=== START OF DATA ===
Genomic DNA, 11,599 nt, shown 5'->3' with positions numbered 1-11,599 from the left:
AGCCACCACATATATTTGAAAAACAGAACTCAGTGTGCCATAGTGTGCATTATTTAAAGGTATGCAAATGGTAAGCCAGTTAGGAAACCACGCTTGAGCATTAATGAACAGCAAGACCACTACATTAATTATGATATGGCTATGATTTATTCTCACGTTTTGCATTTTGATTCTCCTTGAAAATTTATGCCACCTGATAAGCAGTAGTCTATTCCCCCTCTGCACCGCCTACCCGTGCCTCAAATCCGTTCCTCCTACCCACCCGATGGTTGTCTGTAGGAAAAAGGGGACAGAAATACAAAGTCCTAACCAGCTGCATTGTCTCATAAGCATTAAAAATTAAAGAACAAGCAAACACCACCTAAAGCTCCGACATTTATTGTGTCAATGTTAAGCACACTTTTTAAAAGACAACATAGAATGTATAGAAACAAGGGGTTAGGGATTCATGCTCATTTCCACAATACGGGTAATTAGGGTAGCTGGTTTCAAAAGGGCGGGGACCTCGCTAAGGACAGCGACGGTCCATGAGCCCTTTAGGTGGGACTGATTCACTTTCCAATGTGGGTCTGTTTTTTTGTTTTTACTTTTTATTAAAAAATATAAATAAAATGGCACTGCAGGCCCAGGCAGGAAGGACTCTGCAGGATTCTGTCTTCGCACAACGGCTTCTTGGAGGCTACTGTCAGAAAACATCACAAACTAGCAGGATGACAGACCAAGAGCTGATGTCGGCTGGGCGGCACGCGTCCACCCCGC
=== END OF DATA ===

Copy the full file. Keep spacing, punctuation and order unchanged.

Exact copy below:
Genomic DNA, 11,599 nt, shown 5'->3' with positions numbered 1-11,599 from the left:
AGCCACCACATATATTTGAAAAACAGAACTCAGTGTGCCATAGTGTGCATTATTTAAAGGTATGCAAATGGTAAGCCAGTTAGGAAACCACGCTTGAGCATTAATGAACAGCAAGACCACTACATTAATTATGATATGGCTATGATTTATTCTCACGTTTTGCATTTTGATTCTCCTTGAAAATTTATGCCACCTGATAAGCAGTAGTCTATTCCCCCTCTGCACCGCCTACCCGTGCCTCAAATCCGTTCCTCCTACCCACCCGATGGTTGTCTGTAGGAAAAAGGGGACAGAAATACAAAGTCCTAACCAGCTGCATTGTCTCATAAGCATTAAAAATTAAAGAACAAGCAAACACCACCTAAAGCTCCGACATTTATTGTGTCAATGTTAAGCACACTTTTTAAAAGACAACATAGAATGTATAGAAACAAGGGGTTAGGGATTCATGCTCATTTCCACAATACGGGTAATTAGGGTAGCTGGTTTCAAAAGGGCGGGGACCTCGCTAAGGACAGCGACGGTCCATGAGCCCTTTAGGTGGGACTGATTCACTTTCCAATGTGGGTCTGTTTTTTTGTTTTTACTTTTTATTAAAAAATATAAATAAAATGGCACTGCAGGCCCAGGCAGGAAGGACTCTGCAGGATTCTGTCTTCGCACAACGGCTTCTTGGAGGCTACTGTCAGAAAACATCACAAACTAGCAGGATGACAGACCAAGAGCTGATGTCGGCTGGGCGGCACGCGTCCACCCCGC